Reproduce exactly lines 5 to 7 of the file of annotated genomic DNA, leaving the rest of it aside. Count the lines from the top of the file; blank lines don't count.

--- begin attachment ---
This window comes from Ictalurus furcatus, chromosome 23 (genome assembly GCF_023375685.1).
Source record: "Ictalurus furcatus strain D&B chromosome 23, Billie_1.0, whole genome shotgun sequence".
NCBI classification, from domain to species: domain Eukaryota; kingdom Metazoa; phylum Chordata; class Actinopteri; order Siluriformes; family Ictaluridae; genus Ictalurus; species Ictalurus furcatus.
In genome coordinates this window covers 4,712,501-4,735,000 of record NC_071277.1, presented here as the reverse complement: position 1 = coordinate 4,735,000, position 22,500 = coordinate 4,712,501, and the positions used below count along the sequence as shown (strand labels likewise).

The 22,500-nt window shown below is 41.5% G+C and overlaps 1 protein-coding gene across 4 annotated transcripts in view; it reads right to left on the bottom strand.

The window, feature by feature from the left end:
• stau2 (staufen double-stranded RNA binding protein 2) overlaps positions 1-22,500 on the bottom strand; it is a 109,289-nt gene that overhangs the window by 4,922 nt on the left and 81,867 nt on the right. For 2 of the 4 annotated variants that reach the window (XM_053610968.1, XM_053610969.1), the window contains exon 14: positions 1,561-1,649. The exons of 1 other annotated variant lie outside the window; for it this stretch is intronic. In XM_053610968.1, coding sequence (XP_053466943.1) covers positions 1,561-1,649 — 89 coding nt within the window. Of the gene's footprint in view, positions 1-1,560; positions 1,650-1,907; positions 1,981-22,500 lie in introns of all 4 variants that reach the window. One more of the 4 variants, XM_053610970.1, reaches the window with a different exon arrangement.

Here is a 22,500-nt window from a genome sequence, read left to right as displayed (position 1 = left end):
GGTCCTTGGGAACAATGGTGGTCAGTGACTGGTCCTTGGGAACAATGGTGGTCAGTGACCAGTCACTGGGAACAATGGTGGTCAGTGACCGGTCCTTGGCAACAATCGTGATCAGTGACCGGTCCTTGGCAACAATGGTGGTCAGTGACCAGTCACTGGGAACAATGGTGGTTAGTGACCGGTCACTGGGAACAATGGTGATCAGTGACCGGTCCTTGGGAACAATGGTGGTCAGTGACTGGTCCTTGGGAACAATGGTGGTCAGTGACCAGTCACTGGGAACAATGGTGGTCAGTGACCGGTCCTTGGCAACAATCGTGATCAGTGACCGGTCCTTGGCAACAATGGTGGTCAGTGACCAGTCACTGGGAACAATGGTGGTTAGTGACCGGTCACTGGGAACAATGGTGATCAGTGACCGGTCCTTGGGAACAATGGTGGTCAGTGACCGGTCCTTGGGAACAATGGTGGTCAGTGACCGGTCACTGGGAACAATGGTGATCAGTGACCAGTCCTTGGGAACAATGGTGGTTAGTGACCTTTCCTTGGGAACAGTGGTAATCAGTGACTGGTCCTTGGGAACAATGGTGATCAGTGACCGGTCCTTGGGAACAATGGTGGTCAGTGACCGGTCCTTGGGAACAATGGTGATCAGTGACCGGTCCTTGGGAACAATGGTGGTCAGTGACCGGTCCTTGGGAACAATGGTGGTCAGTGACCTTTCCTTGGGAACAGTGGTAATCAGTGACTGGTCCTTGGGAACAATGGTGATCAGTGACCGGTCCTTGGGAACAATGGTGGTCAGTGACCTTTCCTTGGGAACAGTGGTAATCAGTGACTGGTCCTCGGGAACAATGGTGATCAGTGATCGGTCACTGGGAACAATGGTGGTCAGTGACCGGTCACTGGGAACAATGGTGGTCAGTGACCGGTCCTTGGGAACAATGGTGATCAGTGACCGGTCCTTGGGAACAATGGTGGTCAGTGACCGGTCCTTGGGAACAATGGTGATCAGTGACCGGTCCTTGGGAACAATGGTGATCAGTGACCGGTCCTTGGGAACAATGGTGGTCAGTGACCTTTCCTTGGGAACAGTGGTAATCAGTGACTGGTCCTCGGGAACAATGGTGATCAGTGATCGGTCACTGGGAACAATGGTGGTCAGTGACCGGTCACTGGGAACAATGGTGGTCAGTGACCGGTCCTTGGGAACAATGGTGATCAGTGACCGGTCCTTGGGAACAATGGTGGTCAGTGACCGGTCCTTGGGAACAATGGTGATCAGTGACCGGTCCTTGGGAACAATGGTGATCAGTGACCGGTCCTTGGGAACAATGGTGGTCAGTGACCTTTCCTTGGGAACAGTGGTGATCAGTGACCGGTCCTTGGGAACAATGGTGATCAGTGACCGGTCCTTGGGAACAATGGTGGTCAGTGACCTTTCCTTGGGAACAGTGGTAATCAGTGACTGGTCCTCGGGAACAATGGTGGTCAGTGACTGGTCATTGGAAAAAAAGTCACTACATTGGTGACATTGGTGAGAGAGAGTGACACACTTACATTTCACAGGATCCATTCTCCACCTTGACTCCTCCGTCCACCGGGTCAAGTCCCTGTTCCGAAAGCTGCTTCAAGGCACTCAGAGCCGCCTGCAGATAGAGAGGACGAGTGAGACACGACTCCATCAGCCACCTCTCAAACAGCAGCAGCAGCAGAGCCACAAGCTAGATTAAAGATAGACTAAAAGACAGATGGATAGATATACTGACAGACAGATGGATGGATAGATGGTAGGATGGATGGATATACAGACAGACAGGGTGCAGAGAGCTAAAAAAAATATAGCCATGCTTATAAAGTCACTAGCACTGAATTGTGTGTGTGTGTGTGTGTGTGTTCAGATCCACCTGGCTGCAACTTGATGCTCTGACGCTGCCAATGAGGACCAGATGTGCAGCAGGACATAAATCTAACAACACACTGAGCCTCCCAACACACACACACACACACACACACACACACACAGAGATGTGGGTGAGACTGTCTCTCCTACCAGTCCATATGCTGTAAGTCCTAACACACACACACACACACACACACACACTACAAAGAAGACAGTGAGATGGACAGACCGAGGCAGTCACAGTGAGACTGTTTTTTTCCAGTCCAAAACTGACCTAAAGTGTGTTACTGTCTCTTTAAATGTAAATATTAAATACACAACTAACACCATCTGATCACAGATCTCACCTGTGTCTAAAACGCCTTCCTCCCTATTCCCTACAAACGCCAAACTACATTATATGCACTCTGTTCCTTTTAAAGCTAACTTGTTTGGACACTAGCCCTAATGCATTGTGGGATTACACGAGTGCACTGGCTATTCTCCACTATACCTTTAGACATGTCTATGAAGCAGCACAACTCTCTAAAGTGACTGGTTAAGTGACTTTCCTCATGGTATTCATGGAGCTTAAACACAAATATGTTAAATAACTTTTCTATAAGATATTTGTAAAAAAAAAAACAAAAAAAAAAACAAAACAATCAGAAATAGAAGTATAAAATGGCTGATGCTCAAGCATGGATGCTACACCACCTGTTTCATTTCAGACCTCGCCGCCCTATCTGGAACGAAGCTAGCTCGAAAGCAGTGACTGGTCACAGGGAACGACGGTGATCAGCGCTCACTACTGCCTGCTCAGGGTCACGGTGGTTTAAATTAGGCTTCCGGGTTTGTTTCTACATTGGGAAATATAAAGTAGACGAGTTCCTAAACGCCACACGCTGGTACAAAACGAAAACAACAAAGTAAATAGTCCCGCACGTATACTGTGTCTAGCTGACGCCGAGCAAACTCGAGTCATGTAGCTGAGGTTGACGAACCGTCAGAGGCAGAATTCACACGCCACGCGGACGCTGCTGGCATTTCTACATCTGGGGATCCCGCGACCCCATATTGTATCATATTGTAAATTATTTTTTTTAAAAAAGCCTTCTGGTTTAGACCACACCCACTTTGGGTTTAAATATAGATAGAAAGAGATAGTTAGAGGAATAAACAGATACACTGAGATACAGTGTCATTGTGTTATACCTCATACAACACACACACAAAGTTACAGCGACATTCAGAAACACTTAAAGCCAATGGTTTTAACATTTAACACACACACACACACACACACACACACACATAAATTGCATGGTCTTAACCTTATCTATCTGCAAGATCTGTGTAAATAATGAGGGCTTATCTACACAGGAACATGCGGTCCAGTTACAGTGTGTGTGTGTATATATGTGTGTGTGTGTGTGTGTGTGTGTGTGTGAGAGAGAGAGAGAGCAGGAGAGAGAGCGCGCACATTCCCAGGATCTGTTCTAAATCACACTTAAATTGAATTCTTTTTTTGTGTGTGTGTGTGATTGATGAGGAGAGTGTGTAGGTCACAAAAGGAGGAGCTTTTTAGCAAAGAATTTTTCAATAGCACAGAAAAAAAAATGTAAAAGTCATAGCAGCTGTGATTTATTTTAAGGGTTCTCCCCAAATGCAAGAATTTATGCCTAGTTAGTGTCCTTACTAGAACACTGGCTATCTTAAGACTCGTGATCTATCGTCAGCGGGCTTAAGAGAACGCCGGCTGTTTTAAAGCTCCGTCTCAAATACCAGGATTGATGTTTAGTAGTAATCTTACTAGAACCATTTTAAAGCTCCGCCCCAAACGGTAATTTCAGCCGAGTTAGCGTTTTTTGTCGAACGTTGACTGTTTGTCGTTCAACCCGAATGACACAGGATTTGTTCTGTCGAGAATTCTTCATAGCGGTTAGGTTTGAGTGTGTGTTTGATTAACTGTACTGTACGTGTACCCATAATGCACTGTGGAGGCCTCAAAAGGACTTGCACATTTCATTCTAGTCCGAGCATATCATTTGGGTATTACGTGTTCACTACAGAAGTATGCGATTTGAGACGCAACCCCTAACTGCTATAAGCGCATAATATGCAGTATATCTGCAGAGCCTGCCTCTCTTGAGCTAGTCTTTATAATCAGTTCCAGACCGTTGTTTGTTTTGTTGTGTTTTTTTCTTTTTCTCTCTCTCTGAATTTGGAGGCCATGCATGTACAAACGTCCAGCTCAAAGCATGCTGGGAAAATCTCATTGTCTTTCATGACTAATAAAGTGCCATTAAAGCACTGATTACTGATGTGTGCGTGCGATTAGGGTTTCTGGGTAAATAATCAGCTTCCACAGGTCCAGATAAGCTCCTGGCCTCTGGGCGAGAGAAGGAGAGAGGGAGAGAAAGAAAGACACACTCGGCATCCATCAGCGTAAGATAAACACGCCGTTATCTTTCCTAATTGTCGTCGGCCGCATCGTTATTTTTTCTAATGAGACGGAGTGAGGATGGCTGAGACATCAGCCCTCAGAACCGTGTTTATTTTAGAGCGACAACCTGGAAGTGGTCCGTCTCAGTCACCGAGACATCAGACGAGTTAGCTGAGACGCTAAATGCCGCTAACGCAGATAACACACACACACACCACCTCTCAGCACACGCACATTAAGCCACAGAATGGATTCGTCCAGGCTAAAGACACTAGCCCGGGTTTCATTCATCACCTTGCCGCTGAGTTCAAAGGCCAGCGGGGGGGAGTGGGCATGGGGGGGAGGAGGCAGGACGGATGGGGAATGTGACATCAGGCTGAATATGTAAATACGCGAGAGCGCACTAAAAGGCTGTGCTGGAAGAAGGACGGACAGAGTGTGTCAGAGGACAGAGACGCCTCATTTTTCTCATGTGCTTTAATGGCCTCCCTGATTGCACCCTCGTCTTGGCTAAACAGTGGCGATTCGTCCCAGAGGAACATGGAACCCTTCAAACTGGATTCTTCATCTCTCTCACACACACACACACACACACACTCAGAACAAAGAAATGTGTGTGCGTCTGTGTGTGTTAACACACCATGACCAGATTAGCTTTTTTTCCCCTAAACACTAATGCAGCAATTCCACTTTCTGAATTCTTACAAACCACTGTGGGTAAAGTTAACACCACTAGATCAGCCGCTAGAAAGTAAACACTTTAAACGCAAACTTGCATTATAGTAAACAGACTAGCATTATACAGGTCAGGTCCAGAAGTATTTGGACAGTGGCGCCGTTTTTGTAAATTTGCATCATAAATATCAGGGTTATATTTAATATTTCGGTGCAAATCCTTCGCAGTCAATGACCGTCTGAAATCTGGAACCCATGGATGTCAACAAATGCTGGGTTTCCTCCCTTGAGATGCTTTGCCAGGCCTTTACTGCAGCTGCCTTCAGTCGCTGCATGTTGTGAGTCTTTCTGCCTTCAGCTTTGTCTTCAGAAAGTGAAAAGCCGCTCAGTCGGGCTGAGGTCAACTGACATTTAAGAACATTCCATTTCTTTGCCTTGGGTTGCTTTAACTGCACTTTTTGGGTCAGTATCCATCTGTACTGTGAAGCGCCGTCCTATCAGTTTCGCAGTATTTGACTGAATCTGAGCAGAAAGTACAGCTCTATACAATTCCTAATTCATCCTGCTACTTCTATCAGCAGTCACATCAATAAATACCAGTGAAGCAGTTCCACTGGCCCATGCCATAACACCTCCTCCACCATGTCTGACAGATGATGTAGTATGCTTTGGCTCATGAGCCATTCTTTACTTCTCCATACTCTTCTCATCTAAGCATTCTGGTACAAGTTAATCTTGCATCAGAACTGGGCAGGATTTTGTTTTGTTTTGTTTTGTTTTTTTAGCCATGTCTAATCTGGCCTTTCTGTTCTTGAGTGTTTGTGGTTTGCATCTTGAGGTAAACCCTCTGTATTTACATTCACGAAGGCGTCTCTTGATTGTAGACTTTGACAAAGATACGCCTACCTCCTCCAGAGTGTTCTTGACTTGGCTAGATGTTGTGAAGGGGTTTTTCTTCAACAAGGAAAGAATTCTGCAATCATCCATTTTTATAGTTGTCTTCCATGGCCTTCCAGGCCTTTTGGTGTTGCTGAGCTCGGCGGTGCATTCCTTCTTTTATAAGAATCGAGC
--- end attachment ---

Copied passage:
The 22,500-nt window shown below is 41.5% G+C and overlaps 1 protein-coding gene across 4 annotated transcripts in view; it reads right to left on the bottom strand.

The window, feature by feature from the left end:
• stau2 (staufen double-stranded RNA binding protein 2) overlaps positions 1-22,500 on the bottom strand; it is a 109,289-nt gene that overhangs the window by 4,922 nt on the left and 81,867 nt on the right. For 2 of the 4 annotated variants that reach the window (XM_053610968.1, XM_053610969.1), the window contains exon 14: positions 1,561-1,649. The exons of 1 other annotated variant lie outside the window; for it this stretch is intronic. In XM_053610968.1, coding sequence (XP_053466943.1) covers positions 1,561-1,649 — 89 coding nt within the window. Of the gene's footprint in view, positions 1-1,560; positions 1,650-1,907; positions 1,981-22,500 lie in introns of all 4 variants that reach the window. One more of the 4 variants, XM_053610970.1, reaches the window with a different exon arrangement.